2016 is a key year for the future of the European Citizens’ Initiative (ECI): the European Commission is revising the current regulation, various stakeholders have identified the major problems and made appropriate recommendations and now the EESC has decided to draw up an own-initiative opinion to present civil society’s views on the ECI and participatory democracy.
Capitalising on this strategic opportunity, the EESC will hold a public hearing on the revision of the ECI. The aim of the hearing is to present, discuss and collect arguments to feed into the EESC opinion on the ECI in areas such as the ECI’s impact and validation process, simplification of the rules, the existing political limits to participatory democracy at European level and the role of the EU institutions and Member States in the ECI process.
TOPICS FOR DISCUSSION
Policy areas covered by the ECI, ECI impact, and the validation process
- Should ECIs be allowed to amend the EU treaties?
- Commission’s justification for approval/rejection: clarity of the rules, legal assistance.
- Reasons why there has been no legislative proposal in response to the three successful ECIs; what would be the proper impact of ECIs and appropriate follow-up given the requirements and the efforts undertaken by successful organisers – in other words, what would be an adequate response from the European Commission to a successful ECI?
Simplification of the rules
- What are the most urgent simplifications to Regulation 211/2011 and why: uniform forms for collecting signatures, ID number requirement, better definition of the policy areas, online collection system, liability for the protection of personal data, legal status of the citizens’ committee, other?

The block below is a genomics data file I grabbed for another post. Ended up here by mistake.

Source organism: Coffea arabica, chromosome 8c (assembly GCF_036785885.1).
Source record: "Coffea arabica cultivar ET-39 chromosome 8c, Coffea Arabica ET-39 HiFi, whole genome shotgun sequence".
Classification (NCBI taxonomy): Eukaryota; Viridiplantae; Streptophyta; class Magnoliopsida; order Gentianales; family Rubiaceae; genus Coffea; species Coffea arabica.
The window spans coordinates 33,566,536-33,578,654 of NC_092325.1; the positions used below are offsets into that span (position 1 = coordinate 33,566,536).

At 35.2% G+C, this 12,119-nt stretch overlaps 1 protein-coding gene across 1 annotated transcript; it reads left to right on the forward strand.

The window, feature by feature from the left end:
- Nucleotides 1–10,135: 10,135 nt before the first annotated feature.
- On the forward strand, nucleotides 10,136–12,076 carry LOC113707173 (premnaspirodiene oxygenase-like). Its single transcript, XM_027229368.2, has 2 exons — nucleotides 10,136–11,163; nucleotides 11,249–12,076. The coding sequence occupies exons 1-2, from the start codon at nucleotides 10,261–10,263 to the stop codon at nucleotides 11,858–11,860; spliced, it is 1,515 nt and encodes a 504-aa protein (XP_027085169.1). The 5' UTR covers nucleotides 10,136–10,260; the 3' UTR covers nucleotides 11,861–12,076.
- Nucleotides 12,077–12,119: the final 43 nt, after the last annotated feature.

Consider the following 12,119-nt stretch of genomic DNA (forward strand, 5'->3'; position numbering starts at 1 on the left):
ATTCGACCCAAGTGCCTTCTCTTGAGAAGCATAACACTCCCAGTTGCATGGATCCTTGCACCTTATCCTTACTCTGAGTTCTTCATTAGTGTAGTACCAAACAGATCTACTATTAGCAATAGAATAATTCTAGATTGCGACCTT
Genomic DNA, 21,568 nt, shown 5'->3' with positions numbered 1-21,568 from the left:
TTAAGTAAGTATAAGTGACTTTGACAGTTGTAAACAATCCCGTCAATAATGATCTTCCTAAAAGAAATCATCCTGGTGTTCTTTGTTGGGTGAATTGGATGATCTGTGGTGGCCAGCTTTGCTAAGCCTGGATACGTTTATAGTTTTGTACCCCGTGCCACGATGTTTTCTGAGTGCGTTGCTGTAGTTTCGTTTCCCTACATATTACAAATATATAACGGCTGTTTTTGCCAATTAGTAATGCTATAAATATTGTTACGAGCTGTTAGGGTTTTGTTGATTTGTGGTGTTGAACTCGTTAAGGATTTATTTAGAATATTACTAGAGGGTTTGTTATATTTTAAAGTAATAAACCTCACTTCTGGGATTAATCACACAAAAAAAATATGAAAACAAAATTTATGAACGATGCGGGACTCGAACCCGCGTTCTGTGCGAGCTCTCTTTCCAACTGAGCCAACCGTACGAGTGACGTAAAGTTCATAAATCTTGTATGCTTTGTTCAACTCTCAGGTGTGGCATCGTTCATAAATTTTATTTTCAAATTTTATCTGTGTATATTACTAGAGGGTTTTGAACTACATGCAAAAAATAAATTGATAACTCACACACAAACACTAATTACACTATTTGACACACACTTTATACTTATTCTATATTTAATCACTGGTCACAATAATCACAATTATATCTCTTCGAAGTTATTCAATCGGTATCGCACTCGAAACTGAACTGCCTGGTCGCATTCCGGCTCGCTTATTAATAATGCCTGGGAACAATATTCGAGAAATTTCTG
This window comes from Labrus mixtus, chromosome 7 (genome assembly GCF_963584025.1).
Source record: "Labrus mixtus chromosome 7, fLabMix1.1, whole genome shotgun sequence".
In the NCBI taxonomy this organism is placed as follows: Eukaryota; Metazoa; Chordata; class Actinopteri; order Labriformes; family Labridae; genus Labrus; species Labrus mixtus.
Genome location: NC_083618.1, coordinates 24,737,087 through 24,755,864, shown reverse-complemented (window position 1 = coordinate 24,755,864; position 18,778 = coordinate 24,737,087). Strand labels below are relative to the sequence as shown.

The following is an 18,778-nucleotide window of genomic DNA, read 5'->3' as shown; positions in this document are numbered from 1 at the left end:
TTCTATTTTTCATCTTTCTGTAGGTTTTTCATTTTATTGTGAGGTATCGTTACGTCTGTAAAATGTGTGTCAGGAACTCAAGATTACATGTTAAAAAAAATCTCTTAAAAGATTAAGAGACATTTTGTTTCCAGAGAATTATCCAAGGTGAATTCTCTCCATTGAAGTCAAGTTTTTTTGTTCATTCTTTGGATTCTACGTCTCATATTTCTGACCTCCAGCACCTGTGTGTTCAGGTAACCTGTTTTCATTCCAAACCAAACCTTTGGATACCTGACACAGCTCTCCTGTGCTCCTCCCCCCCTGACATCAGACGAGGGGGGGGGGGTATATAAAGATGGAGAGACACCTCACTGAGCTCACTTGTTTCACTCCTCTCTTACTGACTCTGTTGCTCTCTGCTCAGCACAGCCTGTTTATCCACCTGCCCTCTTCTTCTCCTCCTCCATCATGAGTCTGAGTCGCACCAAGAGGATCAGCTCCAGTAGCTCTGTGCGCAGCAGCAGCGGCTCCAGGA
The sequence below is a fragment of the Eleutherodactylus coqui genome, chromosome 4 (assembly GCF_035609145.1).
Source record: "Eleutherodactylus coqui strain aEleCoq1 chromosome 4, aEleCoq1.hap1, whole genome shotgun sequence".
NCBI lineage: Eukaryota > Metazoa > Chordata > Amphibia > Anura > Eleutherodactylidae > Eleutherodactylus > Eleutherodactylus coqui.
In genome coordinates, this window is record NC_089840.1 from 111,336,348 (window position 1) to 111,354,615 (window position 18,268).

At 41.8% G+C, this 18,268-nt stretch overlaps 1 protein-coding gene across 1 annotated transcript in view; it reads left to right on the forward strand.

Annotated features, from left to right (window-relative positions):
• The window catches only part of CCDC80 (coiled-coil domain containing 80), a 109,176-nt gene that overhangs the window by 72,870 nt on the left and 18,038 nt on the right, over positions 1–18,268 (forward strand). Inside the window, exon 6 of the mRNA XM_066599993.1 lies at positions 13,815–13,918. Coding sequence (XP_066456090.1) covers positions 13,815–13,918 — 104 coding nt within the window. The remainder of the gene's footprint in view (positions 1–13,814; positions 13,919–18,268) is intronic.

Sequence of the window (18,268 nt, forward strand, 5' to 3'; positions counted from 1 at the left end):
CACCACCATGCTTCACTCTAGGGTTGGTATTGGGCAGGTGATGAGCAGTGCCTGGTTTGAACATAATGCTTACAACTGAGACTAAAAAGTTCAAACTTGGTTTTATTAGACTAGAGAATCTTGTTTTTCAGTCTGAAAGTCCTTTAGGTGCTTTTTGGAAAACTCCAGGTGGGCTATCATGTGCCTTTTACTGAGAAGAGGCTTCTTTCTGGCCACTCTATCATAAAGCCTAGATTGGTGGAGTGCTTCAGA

- Simplification of the registration procedure.
- Decision of the start date for the campaign in the hands of the organisers.
Current political limits to participatory democracy on a European level – how to tackle them?
- Different systems and approaches in terms of national policies.
- Not enough communication and information from EU and national institutions.
- The current role of the Europe Direct network and the advantages of having ECI contact points in every Member State.
The role of the EU institutions and Member States in the ECI process and better defined support
- Cooperation between EU institutions; should there be a structured form of interinstitutional cooperation with a clear division of services that each institution can provide to citizens organising an ECI relevant to its particular domain?
- What institutional support and from which institution: legal advice before registering an ECI, funding, possibility of fundraising.
- What other services, apart from translation of the descriptions and communication (information materials, members’ involvement in Going Local activities, the ECI DAY, etc.), can the EESC provide to ECI organisers?
- The role of the Member States at central, regional and local level to raise awareness of ECIs as a tool available to citizens.